Using #Tableau Ver 9.1 to Display 3D Data

Introduction

I worked over 20 years as a numerical modeler and scientific computer programmer. I routinely hammered all kinds of computers from PC’s to massively parallel supercomputers. I miss doing that type of work.

With that in mind, tonight I decided to throw a serious computational challenge at Tableau version 9.1 to see how it performs in rendering 3D data.

The Work I Used to Do

During this 20 year period of my career, I specialized in cleaning up the environment. For over 10 years, I used groundwater flow and transport numerical models to simulate and optimize the remediation of contaminated groundwater in Western Cape Cod. I routinely used graphical programs to animate the transient groundwater contaminant histories as simulated in the models.

In this article, I show how Tableau can be used to slice and dice 3D geologic data that originated from Cape Cod. Compared to what I used to do, this example is fairly easy because there is only one time step to animate instead of a 50-year history of simulation results.

Data Structure

The data to be used for this example represents 3D hydraulic conductivity data. Hydraulic conductivity (K) is a measure of the ability of the rock and soil to transmit water. The higher the hydraulic conductivity, the easier it is for water to flow through the geologic media. Hydraulic conductivities in the 300+ ft/day range are high for porous media.

Figure 1 shows the data structure used for this example. This data represents a variable-spacing, finite-difference grid of the size (316x352x30). As shown at the bottom of the table, there are over 3.14M active finite-difference cells in this model. This number of finite-difference cells is certainly large enough to test the performance of Tableau’s graphical rendering speed.

Data_Structure

Figure 1 – The finite-difference grid centroids and geologic properties used in the SWOU model.

Figure 2 shows the Alteryx workflow that was used to create this data set. The primary purpose of this workflow was to install row and column counters for the finite-difference grid (I already had layer number) so that I could use these integers on the pages shelf to slice through the data.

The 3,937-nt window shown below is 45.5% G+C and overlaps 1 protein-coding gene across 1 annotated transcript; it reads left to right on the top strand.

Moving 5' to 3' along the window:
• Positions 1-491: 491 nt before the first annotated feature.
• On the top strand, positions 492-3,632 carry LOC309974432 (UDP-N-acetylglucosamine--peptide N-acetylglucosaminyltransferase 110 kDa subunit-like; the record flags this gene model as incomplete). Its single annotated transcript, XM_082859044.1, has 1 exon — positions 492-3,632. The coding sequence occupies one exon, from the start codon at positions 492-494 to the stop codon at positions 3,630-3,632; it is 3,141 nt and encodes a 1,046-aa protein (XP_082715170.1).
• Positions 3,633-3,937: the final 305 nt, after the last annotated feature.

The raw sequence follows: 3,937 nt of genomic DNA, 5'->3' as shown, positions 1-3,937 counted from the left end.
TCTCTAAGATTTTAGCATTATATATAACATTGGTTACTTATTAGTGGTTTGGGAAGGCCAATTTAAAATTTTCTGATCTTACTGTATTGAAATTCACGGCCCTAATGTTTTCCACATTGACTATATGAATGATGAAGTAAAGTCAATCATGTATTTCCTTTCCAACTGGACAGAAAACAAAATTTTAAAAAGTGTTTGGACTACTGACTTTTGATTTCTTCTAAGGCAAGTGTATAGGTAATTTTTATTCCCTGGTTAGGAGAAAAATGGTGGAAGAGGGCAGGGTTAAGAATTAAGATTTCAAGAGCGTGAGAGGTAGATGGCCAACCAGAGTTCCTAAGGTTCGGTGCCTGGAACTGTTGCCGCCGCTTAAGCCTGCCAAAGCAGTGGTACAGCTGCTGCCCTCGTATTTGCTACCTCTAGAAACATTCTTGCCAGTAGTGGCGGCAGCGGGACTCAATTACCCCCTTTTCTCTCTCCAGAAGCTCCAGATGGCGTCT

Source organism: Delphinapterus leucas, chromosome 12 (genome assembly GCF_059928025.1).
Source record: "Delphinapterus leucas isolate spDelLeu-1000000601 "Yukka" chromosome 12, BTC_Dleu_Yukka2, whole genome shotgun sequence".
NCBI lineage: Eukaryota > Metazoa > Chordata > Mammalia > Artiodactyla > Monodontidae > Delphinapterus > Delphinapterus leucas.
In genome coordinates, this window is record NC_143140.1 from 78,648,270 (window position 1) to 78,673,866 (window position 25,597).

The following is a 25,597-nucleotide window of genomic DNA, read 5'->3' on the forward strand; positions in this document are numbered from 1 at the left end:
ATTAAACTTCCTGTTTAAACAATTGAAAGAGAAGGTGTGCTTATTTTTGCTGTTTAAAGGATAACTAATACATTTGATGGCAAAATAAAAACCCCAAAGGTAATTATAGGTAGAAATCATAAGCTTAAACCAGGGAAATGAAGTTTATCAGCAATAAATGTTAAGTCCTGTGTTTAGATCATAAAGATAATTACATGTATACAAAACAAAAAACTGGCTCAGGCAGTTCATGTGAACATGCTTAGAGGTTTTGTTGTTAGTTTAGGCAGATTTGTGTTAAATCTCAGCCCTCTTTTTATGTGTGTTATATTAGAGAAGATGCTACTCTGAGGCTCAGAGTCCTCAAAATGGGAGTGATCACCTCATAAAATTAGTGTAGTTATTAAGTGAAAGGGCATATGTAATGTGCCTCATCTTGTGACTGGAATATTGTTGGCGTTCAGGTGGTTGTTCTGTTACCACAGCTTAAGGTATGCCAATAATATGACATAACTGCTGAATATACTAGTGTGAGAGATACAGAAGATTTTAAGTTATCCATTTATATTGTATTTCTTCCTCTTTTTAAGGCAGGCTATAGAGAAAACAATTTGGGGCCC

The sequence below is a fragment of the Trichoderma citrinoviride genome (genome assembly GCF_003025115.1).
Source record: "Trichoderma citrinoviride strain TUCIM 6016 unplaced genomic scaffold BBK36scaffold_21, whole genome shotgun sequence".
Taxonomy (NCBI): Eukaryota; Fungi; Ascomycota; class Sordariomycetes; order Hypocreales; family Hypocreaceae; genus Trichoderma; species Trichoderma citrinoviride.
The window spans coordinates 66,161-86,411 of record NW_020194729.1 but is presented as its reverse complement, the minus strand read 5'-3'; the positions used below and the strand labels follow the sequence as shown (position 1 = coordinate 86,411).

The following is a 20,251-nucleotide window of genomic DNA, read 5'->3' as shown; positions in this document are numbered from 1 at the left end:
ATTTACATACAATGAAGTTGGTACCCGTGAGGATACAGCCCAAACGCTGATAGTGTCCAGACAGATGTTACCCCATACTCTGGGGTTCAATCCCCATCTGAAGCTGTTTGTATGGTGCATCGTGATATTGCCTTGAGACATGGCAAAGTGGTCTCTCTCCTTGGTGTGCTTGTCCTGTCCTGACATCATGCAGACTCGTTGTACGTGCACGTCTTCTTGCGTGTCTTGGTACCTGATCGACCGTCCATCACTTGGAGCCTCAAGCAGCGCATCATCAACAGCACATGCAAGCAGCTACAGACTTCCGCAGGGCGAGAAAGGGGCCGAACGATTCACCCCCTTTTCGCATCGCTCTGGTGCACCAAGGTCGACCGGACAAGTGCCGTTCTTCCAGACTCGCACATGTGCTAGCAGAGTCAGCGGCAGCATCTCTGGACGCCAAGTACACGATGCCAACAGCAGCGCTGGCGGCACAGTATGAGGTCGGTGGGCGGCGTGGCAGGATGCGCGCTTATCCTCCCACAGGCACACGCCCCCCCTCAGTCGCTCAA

Alterxy read the original file and created the results in under 30 seconds. I still can’t figure out how Alteryx is consistently so damn fast.  I’m getting set to design some workflows that put Alteryx under a serious computational load.

build_3d_Kfield

Figure 2 – The Alteryx workflow to create the 3D data file used to visualize the hydraulic conductivity field in Tableau.

The workflow also is used to produce a summary of the hydrostratigraphic information included in the model. The vertical distribution of the hydrostratigraphic units is shown in Figure 3.

Elev_vs_Avg_K

Figure 3 – The vertical distribution (average elevation) of the fine-scale hydrostratigraphic units present in the model.

Putting Tableau to the Test

I wanted to slap Tableau version 9.1 upside the head a few times (aren’t Beta testers supposed to break things?). So I designed a dashboard to render the 3D data in three panels.

In each panel, I use the page shelf to render the views throughout the model. Although the page command complains if you drop more than 100 items on it, I dropped 316 rows and 352 columns into the vertical cross-sectional view panels.

This design means that each panel is animating 3.14 M marks simultaneously, or on the order of 10M data points. I do believe that handling this much data isn’t a trivial task. Figure 4 shows a still image of the dashboard.

3D_dashboard

Figure 4 – A three-panel dashboard that shows a plan-view in the upper right corner and two vertical cross-sectional views of the data to the left and below the plan-view panel.

Creating the 3D Tableau Animation

The video shown below goes into some detail of what this work represents. Although the video isn’t totally comprehensive, it gives you an idea of what this exercise represents. After a few minutes of project background, you will see Tableau in action as it renders the 3D field.


The Full 3D Animation Without Commentary


Vertical Cross-Section Animations

Shown below are the two vertical cross-sectional views extended to full screen to show the hydrostratigraphic detail present in the model. One view is looking east (northing extended) and one is looking to the north (easting extended).  Each of these takes about 1:02 to 1:10 to render on the fastest page speed. That means tableau is rendering about 45,000 marks per second. Each cross-sectional slice has about 9 to 10,000 marks per frame.



Plan View Animation

Here is an interesting result. In plan view, there are over 104,000 marks per frame. One the fastest page rendering setting, Tableau skips over individual layers – it shows about every third layer. In other words, the graphical rendering is not fast enough to properly display the data, or I have no idea of what the real cause is! That is the first animation. In the second animation, which was made on the second page speed setting, every layer is created properly.



Final Thoughts

I tried some optimization of this data. I let Alteryx create the *.tde.  I let Tableau create the *.tde. I also tried a setting to aggregate data for visible dimensions when creating the extract. There was no improvement achieved.

One day I’m really going to test Tableau by (1) animating the transient history of contaminant transport and (2) using it to solve a partial differential equation using finite-differences. That should be fun. Thanks for reading.

3 thoughts on “Using #Tableau Ver 9.1 to Display 3D Data

  1. Pingback: 3danim8's Blog - Test 2 of Tableau Vs Power BI: Visualizing Surface Water Flow

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